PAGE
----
It was Haack who brought Wat­son to Georgia in the first place. The coach first noticed Wat­son’s immense talent when he was working for the Amer­ican Junior Golf Asso­cia­tion. It was hard to miss the young Watson with his flashy knickers and robust game.

“He was always somebody who kind of stood out,” said Haack, who captained against Watson’s team in a Canon Cup event. “I was well aware of his talents and what he could do and the way he could move the ball. I knew how good he could be.”

Haack steered Watson to Faulk­ner State Community College when his Milton High School grades weren’t good enough to go directly to Georgia.

“I told Bubba if you go down there and do what you need to do academically and graduate, I’ll have a scholarship waiting on you,” Haack said.

Watson arrived in Athens – where his father attended his first school as a child – in 2000 ready to make his mark. His mother had been a Mississippi State Bulldog, so Watson already loved the mascot and Georgia’s red-and-black uniforms.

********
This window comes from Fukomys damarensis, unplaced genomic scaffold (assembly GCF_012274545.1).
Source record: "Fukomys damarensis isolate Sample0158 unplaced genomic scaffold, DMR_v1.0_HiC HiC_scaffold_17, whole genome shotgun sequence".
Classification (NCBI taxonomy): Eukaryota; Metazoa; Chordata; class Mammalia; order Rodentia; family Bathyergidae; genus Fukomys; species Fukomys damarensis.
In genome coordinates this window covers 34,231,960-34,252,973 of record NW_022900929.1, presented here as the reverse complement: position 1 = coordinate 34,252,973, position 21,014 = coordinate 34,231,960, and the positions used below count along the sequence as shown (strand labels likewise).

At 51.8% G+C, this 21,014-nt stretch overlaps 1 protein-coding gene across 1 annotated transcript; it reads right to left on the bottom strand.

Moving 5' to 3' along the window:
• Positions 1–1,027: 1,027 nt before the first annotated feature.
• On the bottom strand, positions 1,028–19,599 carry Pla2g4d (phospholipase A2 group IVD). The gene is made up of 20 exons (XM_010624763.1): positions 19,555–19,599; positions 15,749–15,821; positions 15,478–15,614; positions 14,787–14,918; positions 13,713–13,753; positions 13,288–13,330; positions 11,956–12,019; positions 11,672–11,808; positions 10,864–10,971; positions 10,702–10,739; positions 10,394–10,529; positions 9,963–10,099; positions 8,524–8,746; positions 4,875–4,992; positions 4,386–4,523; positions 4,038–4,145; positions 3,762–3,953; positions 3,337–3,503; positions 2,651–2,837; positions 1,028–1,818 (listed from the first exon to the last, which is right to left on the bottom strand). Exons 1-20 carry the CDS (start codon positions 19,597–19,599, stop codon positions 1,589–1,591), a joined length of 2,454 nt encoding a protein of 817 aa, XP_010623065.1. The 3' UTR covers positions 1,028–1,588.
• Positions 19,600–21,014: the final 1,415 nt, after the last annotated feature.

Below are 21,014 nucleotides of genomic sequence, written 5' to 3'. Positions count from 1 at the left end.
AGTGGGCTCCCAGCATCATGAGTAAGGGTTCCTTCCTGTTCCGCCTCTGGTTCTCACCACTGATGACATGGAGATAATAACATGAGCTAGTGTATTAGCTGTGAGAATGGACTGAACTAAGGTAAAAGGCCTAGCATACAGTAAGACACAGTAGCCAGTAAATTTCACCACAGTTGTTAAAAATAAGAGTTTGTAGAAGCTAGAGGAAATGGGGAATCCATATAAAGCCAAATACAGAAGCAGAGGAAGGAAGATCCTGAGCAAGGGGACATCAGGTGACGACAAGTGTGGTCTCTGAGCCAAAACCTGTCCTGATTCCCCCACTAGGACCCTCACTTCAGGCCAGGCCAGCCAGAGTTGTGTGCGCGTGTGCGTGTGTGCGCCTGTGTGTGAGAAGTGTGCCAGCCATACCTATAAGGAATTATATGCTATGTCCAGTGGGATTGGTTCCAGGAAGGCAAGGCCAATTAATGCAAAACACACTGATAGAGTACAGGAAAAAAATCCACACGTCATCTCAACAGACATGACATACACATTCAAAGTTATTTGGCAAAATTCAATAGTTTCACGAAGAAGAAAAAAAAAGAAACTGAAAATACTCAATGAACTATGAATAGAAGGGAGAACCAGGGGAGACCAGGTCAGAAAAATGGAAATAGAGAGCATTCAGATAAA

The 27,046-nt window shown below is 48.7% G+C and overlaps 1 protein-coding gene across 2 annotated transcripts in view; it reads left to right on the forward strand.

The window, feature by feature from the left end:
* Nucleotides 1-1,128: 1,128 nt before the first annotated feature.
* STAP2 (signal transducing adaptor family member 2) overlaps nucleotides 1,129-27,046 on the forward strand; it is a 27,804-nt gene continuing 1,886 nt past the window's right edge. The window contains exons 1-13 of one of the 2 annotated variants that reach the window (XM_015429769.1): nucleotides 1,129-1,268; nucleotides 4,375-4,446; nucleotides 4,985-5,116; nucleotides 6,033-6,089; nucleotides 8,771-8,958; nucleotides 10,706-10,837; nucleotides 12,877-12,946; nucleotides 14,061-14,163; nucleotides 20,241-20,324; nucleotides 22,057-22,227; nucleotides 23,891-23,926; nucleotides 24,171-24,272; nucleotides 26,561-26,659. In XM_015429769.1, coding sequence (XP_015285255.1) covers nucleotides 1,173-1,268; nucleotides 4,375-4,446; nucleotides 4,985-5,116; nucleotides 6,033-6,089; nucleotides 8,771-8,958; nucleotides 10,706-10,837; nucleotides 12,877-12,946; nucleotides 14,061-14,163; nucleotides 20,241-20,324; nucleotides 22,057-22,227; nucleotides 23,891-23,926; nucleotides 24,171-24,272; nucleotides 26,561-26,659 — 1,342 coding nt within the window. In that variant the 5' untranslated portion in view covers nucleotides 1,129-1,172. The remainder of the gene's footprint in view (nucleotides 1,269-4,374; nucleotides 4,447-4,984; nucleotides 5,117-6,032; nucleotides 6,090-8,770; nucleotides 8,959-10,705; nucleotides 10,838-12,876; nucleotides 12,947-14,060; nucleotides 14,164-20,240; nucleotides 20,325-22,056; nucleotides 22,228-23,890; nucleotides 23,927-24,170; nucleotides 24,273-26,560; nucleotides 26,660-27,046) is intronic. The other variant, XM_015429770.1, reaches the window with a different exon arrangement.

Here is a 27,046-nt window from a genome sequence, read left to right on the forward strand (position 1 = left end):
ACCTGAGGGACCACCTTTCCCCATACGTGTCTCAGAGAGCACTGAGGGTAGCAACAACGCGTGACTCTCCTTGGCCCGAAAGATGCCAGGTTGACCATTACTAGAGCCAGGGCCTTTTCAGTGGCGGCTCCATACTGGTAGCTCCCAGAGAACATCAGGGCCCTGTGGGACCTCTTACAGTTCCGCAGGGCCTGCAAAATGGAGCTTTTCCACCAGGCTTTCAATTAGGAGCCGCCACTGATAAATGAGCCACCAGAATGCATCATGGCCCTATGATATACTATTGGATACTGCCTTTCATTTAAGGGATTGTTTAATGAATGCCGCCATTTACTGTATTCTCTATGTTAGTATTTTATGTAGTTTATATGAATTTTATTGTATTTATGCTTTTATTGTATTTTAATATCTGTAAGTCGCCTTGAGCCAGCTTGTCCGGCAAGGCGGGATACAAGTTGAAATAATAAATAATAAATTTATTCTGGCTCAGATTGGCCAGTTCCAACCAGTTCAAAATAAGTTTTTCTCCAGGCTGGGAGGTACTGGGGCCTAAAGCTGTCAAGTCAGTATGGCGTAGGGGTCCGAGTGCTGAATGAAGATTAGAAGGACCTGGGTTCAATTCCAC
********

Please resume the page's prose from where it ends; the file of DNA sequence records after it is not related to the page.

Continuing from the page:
That first season, Watson won his only collegiate tournament – the Schenkel – as the Bulldogs went on to win the Southeastern Conference. He was named second team All-SEC and honorable mention All-American.

At the NCAA tournament, the Bulldogs were eliminated from the cut-down to the final 15 in a playoff by Wake Forest. Stories have circulated that Haack had mandated none of his players go for a certain par-5 green in two and that Watson disobeyed. Whether that led to what happened the next season, the principal characters aren’t saying.